Ever noticed how the wheels are impossible to turn when the car is off? Your engine is connected to these other things by a pulley system. A pulley is a wheel which has either has teeth or grooves on it. The engine turns a pulley. A belt, which is a very strong rubbery thing, fits into the grooves of the engine pulley and in turn drives the air con’s pulley.
Fairly simple. Belts and pulley’s wear out and need to be replaced. Replacing them seems easier than it is unless you have the right tools. In order for them to work properly, they need to be under the correct tension. Something called a tensioner, does just that. Your mechanic can replace the AC pulley quickly and if you have the right tools you can do it fairly quickly as well.
If you decide to replace your AC belt yourself then be sure you have a serpentine belt diagram. There is usually one located on the hood or somewhere in the engine compartment, but if you can't find it then you need to get a repair manual that has one. No matter how much you think you remember how it goes, you will forget!
I am all for the enthusiast tinkering about or those with tight purse strings doing some DIY to save a few dollars. Most of the time auto air conditioning troubleshooting is not worth the effort or the money to risk doing yourself. One exception to this is if you are diagnosing an electrical problem in your AC system. As long as you are not messing with the Freon you can probably do some of the diagnostics yourself.
DIY or Take It to a Mechanic?
A leak is not the only possible problem with auto air conditioning. Before I move on to other possibilities let me be clear: go to your mechanic. You are not going to fix the leak yourself. Air conditioning troubleshooting is not an easy DIY job.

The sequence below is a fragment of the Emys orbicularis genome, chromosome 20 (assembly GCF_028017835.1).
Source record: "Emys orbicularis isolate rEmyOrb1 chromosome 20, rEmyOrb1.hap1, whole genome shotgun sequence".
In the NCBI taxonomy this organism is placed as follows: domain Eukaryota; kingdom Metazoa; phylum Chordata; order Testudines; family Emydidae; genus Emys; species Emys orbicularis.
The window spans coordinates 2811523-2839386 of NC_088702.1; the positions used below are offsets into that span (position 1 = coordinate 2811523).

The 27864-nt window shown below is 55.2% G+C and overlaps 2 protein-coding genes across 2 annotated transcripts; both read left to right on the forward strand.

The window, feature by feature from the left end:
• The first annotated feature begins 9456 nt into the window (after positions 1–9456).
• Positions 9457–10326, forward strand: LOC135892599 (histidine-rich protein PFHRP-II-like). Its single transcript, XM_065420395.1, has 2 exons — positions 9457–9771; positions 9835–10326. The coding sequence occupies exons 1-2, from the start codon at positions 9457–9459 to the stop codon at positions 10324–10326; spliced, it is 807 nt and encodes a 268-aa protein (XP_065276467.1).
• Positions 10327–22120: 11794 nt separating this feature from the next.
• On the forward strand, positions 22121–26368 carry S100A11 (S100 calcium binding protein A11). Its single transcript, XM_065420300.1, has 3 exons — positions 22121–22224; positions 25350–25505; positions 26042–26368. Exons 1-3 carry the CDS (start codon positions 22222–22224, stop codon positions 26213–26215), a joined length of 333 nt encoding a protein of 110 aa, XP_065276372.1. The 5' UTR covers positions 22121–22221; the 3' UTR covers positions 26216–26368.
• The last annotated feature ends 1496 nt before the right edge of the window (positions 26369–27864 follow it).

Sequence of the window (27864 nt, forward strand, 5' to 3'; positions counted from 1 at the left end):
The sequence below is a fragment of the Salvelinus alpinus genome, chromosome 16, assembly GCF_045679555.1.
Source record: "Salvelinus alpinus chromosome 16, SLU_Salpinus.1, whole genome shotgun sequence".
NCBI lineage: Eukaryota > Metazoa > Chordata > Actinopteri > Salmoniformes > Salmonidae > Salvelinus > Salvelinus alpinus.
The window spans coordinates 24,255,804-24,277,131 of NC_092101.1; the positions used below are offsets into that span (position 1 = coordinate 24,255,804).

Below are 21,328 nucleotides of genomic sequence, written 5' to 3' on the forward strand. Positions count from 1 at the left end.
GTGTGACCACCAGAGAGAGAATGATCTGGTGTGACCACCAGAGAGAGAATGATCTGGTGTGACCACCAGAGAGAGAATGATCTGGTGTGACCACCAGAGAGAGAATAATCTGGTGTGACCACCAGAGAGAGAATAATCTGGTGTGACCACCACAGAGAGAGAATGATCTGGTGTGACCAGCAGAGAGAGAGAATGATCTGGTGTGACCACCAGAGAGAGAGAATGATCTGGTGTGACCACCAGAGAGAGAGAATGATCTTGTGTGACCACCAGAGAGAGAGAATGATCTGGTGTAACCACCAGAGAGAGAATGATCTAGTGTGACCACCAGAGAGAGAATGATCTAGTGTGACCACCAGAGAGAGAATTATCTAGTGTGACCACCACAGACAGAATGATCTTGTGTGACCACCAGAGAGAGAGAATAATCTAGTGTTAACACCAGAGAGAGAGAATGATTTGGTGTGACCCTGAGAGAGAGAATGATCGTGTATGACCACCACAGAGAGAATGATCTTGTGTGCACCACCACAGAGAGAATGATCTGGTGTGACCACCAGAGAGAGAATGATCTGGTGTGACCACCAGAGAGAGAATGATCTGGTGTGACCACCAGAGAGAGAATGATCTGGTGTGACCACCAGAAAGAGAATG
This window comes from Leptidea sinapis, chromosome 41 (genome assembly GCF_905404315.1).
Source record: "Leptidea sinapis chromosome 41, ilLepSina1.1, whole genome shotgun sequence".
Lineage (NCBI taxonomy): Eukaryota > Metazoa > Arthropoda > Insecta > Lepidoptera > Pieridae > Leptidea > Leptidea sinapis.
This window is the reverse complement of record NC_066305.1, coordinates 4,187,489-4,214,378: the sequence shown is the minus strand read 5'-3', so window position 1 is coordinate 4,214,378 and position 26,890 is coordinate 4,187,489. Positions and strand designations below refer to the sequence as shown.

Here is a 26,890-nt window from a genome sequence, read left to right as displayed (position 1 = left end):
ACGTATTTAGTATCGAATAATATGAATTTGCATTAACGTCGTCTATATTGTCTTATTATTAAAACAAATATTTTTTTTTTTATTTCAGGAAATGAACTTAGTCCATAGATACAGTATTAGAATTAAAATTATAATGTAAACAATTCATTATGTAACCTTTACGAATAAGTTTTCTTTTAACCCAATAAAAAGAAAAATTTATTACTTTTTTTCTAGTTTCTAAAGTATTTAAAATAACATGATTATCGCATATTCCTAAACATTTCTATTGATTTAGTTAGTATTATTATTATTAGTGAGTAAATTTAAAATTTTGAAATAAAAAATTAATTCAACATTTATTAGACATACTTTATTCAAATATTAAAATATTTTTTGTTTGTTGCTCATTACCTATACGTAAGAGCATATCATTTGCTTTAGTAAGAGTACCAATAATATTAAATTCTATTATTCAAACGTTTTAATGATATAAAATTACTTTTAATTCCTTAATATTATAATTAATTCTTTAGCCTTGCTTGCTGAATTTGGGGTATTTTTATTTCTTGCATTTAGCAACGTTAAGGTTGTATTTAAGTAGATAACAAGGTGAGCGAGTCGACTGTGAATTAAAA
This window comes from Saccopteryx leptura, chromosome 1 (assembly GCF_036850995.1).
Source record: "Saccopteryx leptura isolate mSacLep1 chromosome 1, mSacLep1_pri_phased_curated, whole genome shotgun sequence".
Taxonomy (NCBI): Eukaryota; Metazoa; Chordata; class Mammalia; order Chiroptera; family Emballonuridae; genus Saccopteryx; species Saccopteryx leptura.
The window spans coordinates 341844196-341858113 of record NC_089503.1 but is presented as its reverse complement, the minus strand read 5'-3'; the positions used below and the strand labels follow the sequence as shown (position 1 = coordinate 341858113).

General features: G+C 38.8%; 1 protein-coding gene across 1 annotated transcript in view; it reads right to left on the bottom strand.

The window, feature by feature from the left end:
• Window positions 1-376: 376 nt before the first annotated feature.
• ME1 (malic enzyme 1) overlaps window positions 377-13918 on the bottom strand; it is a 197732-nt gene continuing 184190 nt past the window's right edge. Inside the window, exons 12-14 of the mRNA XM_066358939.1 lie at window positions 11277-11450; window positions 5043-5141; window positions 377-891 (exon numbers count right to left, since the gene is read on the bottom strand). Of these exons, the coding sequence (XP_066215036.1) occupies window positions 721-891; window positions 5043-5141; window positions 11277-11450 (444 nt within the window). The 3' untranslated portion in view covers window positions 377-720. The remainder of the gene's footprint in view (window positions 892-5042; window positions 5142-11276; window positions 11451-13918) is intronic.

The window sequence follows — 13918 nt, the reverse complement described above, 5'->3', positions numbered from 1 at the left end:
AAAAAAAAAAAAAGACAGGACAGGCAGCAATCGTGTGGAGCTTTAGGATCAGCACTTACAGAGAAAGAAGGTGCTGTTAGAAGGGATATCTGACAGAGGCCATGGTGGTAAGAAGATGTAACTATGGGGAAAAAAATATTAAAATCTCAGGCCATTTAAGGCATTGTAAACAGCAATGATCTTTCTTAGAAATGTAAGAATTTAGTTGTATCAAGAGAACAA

I would not start squirting dye I bought at the corner store into the air conditioning system to find a leak. The dye used by the professionals is proven not to damage anything. That being said you can find tracer dye at any good auto parts store. However, you have to get this dye into a pressurized ac system. You can get a kit at auto parts stores and even Wal-mart has the fitting to put it into the air conditioner.
The problem though, is that you don't know what you are putting in with these kits. If you put it in then have to take your car to a repair shop they would not touch it because they would have to use a machine that would suck it into their refrigerant bottle and if they don't know what it is they certainly won't put it into their stock (as this would contaminate their whole bottle).
You almost certainly don’t have the equipment do this safely and it is not worth buying the equipment unless you are planning to open an air conditioning troubleshooting shop. A repair shop will have an AC machine that is used to vacuum out all of the old refrigerant, ac oil, ac dye, etc. It will then be used to put the correct amount of refrigerant, oil and dye back into the system.
Kits are available but chances are pretty good that even if you were to find the leak, fixing it is hardly ever straight forward. Every time you get it wrong, you are going to pay to refill the gas and then try again. I doubt very much that you will source the parts for less than an auto repair shop, who buy parts in bulk.
You get my point - Air conditioning troubleshooting and repair is best left to a mechanic.
If you still have any unresolved vehicle problems or questions, you can ask an auto mechanic online. For expert answers specific to your vehicle's make and model, I recommend JustAnswer Car. They have a large pool of certified mechanics to answer your questions for a small fee and you can also browse their answers to other users for free.